FPL’s offer to the City to buy the entire electric business was announced yesterday. Simply put, FPL is offering to pay $185 million leaving the City with $37 million in cash after the City pays to exit its contracts with FMPA ($108) and OUC ($20), and pays off electric business debt ($20). This should be accepted by the City Council.
The agreements are long and detailed, and there may be some issues that need to be altered or negotiated, but most seem straight forward and reasonable. There are some key issues included. FMPA’s board must unanimously approve the transaction. One City voting against the sale could stop it. I believe that FMPA will approve the transaction and the full sale will be achieved. However, the other key point is, that if the full sale does not go through then, there is a commitment to sell the Indian River Shores portion of Vero Electric to Florida Power and Light.
FMPA reduced its price for Vero to exit its obligations from over $350 million to $108 million, or a 70% reduction. This reduction which happened in the fall, allowed the transaction to become viable. FPL’s past offer was similar to this in size but included our existing plant and other issues not appropriate in this offer. However, had past City Councils agreed to take FLP’s offer of $185 million, and had to pay $350 million to get out of FMPA, plus pay OUC $20 million to exit its contract, and repay its debt of $20 million, the City would have had a net loss on the transaction of $205 million ( +$185 – $350 -$20-$20 = – $205). An impossibility. With the reduced cost to exit FMPA, the transaction is not only possible but attractive.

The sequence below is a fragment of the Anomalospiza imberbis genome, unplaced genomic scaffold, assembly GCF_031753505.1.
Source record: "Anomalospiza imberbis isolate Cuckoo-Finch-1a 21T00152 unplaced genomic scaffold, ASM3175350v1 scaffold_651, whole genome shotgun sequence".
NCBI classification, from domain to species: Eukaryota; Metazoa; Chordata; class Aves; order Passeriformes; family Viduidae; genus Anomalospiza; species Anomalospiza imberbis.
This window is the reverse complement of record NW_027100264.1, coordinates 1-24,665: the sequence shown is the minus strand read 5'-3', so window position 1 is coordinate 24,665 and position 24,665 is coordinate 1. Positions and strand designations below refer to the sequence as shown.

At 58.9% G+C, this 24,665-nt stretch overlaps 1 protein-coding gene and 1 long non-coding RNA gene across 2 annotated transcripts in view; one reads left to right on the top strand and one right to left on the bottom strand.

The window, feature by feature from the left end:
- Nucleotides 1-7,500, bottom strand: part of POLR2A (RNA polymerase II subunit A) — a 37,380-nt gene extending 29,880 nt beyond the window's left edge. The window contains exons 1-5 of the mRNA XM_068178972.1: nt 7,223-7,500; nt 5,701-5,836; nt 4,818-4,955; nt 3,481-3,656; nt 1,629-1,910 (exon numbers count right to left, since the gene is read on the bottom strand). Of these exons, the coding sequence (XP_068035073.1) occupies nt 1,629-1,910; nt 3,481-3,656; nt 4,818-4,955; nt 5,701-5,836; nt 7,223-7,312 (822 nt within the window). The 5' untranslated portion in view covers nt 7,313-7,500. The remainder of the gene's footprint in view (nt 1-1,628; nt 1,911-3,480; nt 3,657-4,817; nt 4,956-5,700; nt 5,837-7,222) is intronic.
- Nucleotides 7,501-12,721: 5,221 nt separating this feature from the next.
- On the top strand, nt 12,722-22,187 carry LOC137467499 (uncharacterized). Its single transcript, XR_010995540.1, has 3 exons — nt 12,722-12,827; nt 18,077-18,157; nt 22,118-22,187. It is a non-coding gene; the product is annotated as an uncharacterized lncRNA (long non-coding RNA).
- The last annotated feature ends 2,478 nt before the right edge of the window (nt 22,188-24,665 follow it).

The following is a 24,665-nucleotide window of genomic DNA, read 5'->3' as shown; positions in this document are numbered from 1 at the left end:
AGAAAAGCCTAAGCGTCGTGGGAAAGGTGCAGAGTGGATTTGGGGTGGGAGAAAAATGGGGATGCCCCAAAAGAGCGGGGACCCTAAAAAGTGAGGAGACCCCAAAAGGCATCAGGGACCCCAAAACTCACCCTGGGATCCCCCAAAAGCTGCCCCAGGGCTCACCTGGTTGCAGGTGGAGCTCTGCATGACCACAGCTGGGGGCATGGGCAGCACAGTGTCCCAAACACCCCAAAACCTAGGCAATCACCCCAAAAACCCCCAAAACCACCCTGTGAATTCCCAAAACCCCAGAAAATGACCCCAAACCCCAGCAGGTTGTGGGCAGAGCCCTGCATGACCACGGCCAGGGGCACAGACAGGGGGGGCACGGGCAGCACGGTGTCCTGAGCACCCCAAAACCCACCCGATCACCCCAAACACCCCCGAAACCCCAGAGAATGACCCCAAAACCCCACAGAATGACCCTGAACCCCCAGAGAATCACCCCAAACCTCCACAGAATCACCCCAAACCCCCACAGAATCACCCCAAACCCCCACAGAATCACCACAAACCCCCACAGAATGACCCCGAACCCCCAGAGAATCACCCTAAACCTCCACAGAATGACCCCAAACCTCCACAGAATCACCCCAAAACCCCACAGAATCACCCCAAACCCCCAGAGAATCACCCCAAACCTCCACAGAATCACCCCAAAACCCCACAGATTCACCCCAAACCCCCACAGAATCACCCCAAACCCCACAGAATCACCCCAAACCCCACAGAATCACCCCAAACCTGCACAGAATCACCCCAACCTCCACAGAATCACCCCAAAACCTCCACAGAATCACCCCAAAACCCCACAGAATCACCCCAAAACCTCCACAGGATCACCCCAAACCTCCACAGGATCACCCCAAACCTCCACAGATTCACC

FMPA changed its mind, was it the new CEO, was it the amount of legislative pressure in Tallahassee, or just a change of heart. But it doesn’t really matter; this is a reasonable transaction that should be accepted.
Next steps, be sure the city uses the proceeds of the sale wisely to minimize the adverse effect on Vero’s finances and its taxpayers. Also, it goes without saying, that it will be a huge relief to the community to have this issue not dominate and divide the city, as it has for the past several years.